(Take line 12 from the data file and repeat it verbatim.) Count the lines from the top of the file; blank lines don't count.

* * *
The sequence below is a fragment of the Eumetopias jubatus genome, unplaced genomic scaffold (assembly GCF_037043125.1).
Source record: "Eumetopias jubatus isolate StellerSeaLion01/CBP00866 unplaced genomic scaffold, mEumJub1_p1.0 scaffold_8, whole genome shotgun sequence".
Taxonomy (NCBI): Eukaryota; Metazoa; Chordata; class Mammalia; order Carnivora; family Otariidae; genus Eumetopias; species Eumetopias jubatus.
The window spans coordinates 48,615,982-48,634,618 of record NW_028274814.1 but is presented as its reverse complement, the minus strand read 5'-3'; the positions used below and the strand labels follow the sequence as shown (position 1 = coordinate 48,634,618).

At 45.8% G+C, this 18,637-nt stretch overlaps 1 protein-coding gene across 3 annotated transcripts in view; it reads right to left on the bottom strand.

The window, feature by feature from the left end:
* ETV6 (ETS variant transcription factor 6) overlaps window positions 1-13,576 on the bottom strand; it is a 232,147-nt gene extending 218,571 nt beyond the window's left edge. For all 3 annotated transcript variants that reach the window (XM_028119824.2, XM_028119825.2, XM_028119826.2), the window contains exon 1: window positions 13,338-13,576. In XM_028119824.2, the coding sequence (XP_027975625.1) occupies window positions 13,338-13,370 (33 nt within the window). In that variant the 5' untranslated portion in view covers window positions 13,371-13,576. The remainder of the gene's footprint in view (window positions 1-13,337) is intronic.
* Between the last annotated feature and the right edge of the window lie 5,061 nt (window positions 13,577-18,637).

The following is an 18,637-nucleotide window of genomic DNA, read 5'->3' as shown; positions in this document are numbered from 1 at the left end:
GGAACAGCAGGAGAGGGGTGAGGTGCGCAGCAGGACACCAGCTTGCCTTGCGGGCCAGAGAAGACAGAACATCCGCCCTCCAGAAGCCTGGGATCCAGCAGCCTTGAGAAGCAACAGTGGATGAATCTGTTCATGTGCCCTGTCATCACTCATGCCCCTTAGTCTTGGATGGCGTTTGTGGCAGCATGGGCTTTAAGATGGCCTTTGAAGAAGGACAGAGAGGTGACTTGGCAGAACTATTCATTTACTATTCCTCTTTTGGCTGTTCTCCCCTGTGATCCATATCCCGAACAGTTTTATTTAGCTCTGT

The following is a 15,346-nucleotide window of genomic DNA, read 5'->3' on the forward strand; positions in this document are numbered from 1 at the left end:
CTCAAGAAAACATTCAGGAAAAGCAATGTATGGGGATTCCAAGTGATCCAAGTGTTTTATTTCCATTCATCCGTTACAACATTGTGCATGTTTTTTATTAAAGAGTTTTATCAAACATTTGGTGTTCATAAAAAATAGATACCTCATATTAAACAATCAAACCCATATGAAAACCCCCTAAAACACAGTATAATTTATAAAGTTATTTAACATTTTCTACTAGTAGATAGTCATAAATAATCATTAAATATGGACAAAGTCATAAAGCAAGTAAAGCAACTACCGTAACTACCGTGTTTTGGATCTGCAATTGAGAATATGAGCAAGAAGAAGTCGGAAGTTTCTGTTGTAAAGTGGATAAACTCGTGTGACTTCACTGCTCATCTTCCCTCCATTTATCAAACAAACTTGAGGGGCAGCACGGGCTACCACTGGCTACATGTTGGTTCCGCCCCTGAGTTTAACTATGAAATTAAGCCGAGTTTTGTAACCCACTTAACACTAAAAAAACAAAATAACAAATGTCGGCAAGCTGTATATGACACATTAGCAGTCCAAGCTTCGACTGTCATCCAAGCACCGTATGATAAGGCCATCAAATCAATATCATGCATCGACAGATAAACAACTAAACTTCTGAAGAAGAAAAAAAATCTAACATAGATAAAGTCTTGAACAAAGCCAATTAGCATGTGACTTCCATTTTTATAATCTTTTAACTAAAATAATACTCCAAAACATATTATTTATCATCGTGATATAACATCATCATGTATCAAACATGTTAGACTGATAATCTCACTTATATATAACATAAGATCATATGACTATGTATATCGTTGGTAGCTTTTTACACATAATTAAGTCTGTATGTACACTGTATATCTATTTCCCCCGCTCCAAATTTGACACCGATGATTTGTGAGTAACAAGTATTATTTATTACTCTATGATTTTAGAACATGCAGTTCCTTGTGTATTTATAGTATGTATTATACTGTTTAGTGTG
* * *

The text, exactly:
CTCAAGAAAACATTCAGGAAAAGCAATGTATGGGGATTCCAAGTGATCCAAGTGTTTTATTTCCATTCATCCGTTACAACATTGTGCATGTTTTTTATTAAAGAGTTTTATCAAACATTTGGTGTTCATAAAAAATAGATACCTCATATTAAACAATCAAACCCATATGAAAACCCCCTAAAACACAGTATAATTTATAAAGTTATTTAACATTTTCTACTAGTAGATAGTCATAAATAATCATTAAATATGGACAAAGTCATAAAGCAAGTAAAGCAACTACCGTAACTACCGTGTTTTGGATCTGCAATTGAGAATATGAGCAAGAAGAAGTCGGAAGTTTCTGTTGTAAAGTGGATAAACTCGTGTGACTTCACTGCTCATCTTCCCTCCATTTATCAAACAAACTTGAGGGGCAGCACGGGCTACCACTGGCTACATGTTGGTTCCGCCCCTGAGTTTAACTATGAAATTAAGCCGAGTTTTGTAACCCACTTAACACTAAAAAAACAAAATAACAAATGTCGGCAAGCTGTATATGACACATTAGCAGTCCAAGCTTCGACTGTCATCCAAGCACCGTATGATAAGGCCATCAAATCAATATCATGCATCGACAGATAAACAACTAAACTTCTGAAGAAGAAAAAAAATCTAACATAGATAAAGTCTTGAACAAAGCCAATTAGCATGTGACTTCCATTTTTATAATCTTTTAACTAAAATAATACTCCAAAACATATTATTTATCATCGTGATATAACATCATCATGTATCAAACATGTTAGACTGATAATCTCACTTATATATAACATAAGATCATATGACTATGTATATCGTTGGTAGCTTTTTACACATAATTAAGTCTGTATGTACACTGTATATCTATTTCCCCCGCTCCAAATTTGACACCGATGATTTGTGAGTAACAAGTATTATTTATTACTCTATGATTTTAGAACATGCAGTTCCTTGTGTATTTATAGTATGTATTATACTGTTTAGTGTG